mon 24/06/2019

Scott’s Last Expedition, Natural History Museum | reviews, news & interviews

Scott’s Last Expedition, Natural History Museum

Scott’s Last Expedition, Natural History Museum

Scott and his men were at the South Pole 100 years ago to the day. This exhibition celebrates their scientific achievements

Holey relics: ski boots said to have belonged to Captain Scott © Canterbury Museum New Zealand

It’s safe to say that the diary of Tryggve Gran does not capture the mood of this centenary exhibition. “This life is of little interest," he wrote; "one day is just as monotonous as the next.” Gran was the Norwegian hired by Captain Scott to teach his men to ski and was in the party which discovered the frozen bodies of Scott, Edward Wilson and "Birdie" Bowers. On the sledge which Scott and his exhausted men had hauled through nearly 1,000 miles, they found 30 pounds of geological specimens. Gran hazarded a sceptical note: “I think they might have saved themselves the weight.”

Some of those specimens are on display here. Carefully collected on the way back from the Pole from the mountains which flank the treacherous Beardmore Glacier, they include coal, oolitic limestone and a piece of Beacon sandstone with a fossilised stem of the extinct plant glossopteris indica (pictured below) which supplied crucial evidence that Antarctica was once part of the southern super-continent Gondwana. It helps to answer the question of whether this narrative, so barnacled by legend, still has anything to say to us after all this time.

It is 100 years ago to the very day that Scott and his four companions had a gloomy time of it fixing the precise location of 90 degrees south. They weren't in a good mood, having the day before found Amundsen’s tent. The story of their highly Edwardian brand of heroism doesn’t need retelling here. The artefacts say it all. The very sledge, ski poles, goggles and sleeping bags which were once used by these men as they sledged off into English myth are all on display. (Curatorial diligence is not what one encounters at warmer latitudes: are those cracked leather brogues Scott's actual boots? No one is sure.) Herbert Ponting’s bulky 35mm Prestwich cine camera is here, and his skis with his initials carved in the tips.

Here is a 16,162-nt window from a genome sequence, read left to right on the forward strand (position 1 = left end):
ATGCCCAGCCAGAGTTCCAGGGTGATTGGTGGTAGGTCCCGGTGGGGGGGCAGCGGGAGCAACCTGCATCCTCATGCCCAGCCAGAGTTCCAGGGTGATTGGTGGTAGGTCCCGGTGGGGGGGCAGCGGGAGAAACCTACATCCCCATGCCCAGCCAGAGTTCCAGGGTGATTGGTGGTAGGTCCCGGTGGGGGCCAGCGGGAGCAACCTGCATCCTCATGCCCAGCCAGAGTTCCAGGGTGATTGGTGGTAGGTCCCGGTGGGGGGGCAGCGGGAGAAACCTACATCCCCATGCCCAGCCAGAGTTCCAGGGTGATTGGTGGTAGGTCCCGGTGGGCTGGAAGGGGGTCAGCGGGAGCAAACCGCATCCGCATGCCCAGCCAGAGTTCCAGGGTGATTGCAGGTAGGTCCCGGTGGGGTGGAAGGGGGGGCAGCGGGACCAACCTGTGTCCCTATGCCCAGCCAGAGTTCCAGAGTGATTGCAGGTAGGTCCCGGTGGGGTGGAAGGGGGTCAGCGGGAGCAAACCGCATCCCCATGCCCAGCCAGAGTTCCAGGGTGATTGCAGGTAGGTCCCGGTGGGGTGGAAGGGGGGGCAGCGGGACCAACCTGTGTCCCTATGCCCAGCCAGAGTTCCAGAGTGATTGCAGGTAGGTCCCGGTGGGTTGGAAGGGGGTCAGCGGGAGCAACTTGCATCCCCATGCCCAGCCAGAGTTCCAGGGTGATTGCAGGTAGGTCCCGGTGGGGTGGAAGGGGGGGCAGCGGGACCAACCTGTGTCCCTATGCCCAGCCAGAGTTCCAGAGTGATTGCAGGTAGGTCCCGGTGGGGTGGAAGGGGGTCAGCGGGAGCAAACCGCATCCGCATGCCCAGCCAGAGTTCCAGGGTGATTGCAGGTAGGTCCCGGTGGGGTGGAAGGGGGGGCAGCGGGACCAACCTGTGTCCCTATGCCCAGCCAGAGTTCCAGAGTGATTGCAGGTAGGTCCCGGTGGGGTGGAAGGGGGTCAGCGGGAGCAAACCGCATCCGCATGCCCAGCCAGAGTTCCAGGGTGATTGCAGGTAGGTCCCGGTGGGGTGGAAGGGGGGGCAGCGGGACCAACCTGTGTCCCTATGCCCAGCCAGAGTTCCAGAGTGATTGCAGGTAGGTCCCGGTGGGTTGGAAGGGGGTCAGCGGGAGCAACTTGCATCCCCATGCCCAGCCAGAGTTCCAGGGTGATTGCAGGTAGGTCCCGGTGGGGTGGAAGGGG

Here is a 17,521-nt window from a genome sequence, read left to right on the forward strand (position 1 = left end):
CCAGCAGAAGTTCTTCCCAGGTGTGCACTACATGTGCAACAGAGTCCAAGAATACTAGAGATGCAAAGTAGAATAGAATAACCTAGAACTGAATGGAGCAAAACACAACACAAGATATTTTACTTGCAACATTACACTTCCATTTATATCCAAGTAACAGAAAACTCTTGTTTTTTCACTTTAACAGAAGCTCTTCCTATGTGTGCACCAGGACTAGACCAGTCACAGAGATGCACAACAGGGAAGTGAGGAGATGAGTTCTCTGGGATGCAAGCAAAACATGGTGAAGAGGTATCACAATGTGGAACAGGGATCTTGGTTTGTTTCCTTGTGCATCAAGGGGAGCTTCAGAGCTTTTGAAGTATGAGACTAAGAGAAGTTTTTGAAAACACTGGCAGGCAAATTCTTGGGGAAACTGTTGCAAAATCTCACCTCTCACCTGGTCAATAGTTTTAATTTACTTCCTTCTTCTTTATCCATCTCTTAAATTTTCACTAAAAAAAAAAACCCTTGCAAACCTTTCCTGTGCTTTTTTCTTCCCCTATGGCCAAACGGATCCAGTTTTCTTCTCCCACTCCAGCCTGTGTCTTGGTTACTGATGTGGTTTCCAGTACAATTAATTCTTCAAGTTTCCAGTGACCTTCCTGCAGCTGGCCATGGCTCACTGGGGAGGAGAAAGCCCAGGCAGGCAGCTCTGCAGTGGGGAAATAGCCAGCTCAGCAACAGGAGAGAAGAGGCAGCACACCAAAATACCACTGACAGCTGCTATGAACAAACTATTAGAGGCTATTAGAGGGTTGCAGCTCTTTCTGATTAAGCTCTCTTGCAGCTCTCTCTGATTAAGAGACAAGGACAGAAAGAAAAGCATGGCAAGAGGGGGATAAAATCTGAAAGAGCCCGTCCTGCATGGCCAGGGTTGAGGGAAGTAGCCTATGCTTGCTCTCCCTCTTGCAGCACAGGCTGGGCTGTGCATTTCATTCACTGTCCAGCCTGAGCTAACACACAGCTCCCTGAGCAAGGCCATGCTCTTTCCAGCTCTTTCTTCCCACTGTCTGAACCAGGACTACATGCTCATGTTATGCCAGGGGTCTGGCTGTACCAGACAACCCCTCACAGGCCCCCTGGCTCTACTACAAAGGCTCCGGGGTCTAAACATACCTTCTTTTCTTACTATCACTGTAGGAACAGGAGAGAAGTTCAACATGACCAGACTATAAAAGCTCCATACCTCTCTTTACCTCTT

But for once this is not just another visit to the debatable land of Scott’s leadership. “The main objective of this Expedition is to reach the South Pole," he grandly announced when appealing for funds in 1909. And yet a year later he was boasting to The Geographical Journal of “a scientific staff larger than that which has been carried by any previous expeditions”.

Once it became apparent that the perfidious Amundsen had secretly given up on his stated aim of reaching the North Pole and had turned his ship south, Scott embarked on a damage-limiting campaign to talk up the Terra Nova expedition as a invaluable voyage of discovery for science as much as a flag-planting jaunt. The proof is in the Natural History Museum. It has mounted this exhibition with support from the Antarctic Heritage Trust and generous loans from the Canterbury Museum in Christchurch, New Zealand. To the mix it adds bits and pieces from its own collection, which contains 40,000 specimens brought back on the Terra Nova, including a beautifully curlicued brittle star (pictured above). Of the 2,000-plus species of animals and plants shipped home, a fifth were new to science.

The key figure in this rewritten narrative thus becomes Edward Wilson, Scott’s close friend and chief scientist. Devoutly religious, with an ascetic cast of mind and a restless curiosity in the fields of biology and geology, he was also a delightful water colourist. Wilson is the presiding genius of this exhibition. Alongside his wooden box of paints (from Ackerman and Co, with little porcelain mixing trays), there are his tidy daubs - of an Emperor penguin’s dissected intestine, of a great frigatebird (fregata minor nicolli), of dusky dolphins. An atmospheric photograph shows Wilson sketching at the mouth of a tent, the mountains rising behind. Among his specimens, including preserved skuas and penguins which didn’t make it into the cook’s pot, the most remarkable are of course those brought back from the so-called Winter Journey, better known after Apsley Cherry-Garrard’s peerless masterpiece as "the worst journey in the world".